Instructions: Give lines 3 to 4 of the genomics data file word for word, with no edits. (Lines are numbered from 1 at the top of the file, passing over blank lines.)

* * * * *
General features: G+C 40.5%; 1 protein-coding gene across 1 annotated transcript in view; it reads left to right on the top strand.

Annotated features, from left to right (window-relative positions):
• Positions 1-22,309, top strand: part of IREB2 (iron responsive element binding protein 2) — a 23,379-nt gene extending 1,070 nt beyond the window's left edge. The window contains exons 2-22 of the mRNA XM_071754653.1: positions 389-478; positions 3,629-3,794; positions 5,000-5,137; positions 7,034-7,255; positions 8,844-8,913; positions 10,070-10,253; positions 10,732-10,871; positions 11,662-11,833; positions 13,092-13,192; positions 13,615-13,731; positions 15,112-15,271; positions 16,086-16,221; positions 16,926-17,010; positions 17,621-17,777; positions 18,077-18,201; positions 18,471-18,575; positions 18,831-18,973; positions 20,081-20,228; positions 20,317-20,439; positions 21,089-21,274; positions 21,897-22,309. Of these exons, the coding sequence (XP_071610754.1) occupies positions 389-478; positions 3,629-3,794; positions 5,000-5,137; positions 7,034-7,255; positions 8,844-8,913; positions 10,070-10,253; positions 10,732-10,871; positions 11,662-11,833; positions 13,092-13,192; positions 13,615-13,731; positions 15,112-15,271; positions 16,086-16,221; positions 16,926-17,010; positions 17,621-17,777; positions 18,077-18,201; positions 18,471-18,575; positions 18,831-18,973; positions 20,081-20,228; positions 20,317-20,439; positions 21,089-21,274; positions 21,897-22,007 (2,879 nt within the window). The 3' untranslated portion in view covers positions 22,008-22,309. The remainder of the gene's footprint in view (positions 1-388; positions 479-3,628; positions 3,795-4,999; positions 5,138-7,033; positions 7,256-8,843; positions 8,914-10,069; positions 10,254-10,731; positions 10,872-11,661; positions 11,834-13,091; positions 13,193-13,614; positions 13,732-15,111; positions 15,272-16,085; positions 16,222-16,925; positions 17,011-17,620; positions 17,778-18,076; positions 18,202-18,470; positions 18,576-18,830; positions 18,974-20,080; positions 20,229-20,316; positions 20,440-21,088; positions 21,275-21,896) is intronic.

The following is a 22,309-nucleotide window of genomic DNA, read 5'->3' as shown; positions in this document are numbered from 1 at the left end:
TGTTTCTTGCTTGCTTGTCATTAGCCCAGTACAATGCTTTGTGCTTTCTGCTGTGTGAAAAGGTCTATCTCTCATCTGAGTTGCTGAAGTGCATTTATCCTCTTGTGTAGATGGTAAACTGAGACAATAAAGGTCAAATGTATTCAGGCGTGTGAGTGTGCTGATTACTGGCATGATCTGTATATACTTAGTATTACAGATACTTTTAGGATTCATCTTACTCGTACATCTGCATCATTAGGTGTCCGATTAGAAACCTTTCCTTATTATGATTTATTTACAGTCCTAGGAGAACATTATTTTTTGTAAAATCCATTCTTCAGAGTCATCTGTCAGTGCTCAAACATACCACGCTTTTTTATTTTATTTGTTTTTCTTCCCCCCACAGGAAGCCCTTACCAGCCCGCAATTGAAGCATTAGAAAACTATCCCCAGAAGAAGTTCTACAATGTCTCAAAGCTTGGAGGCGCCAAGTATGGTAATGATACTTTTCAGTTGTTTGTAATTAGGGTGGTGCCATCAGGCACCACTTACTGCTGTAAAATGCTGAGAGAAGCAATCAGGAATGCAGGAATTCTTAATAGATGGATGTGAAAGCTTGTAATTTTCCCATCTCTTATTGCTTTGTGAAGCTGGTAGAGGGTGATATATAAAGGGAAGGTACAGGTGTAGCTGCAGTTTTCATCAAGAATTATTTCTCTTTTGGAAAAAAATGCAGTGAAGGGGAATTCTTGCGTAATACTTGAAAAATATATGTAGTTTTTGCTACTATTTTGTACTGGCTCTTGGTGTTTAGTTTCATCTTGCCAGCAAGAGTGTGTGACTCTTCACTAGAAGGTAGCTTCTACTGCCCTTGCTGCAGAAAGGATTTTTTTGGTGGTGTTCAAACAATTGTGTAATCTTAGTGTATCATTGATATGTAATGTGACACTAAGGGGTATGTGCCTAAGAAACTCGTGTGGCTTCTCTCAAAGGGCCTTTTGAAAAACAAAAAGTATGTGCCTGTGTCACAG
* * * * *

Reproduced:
• Positions 1-22,309, top strand: part of IREB2 (iron responsive element binding protein 2) — a 23,379-nt gene extending 1,070 nt beyond the window's left edge. The window contains exons 2-22 of the mRNA XM_071754653.1: positions 389-478; positions 3,629-3,794; positions 5,000-5,137; positions 7,034-7,255; positions 8,844-8,913; positions 10,070-10,253; positions 10,732-10,871; positions 11,662-11,833; positions 13,092-13,192; positions 13,615-13,731; positions 15,112-15,271; positions 16,086-16,221; positions 16,926-17,010; positions 17,621-17,777; positions 18,077-18,201; positions 18,471-18,575; positions 18,831-18,973; positions 20,081-20,228; positions 20,317-20,439; positions 21,089-21,274; positions 21,897-22,309. Of these exons, the coding sequence (XP_071610754.1) occupies positions 389-478; positions 3,629-3,794; positions 5,000-5,137; positions 7,034-7,255; positions 8,844-8,913; positions 10,070-10,253; positions 10,732-10,871; positions 11,662-11,833; positions 13,092-13,192; positions 13,615-13,731; positions 15,112-15,271; positions 16,086-16,221; positions 16,926-17,010; positions 17,621-17,777; positions 18,077-18,201; positions 18,471-18,575; positions 18,831-18,973; positions 20,081-20,228; positions 20,317-20,439; positions 21,089-21,274; positions 21,897-22,007 (2,879 nt within the window). The 3' untranslated portion in view covers positions 22,008-22,309. The remainder of the gene's footprint in view (positions 1-388; positions 479-3,628; positions 3,795-4,999; positions 5,138-7,033; positions 7,256-8,843; positions 8,914-10,069; positions 10,254-10,731; positions 10,872-11,661; positions 11,834-13,091; positions 13,193-13,614; positions 13,732-15,111; positions 15,272-16,085; positions 16,222-16,925; positions 17,011-17,620; positions 17,778-18,076; positions 18,202-18,470; positions 18,576-18,830; positions 18,974-20,080; positions 20,229-20,316; positions 20,440-21,088; positions 21,275-21,896) is intronic.

The following is a 22,309-nucleotide window of genomic DNA, read 5'->3' as shown; positions in this document are numbered from 1 at the left end: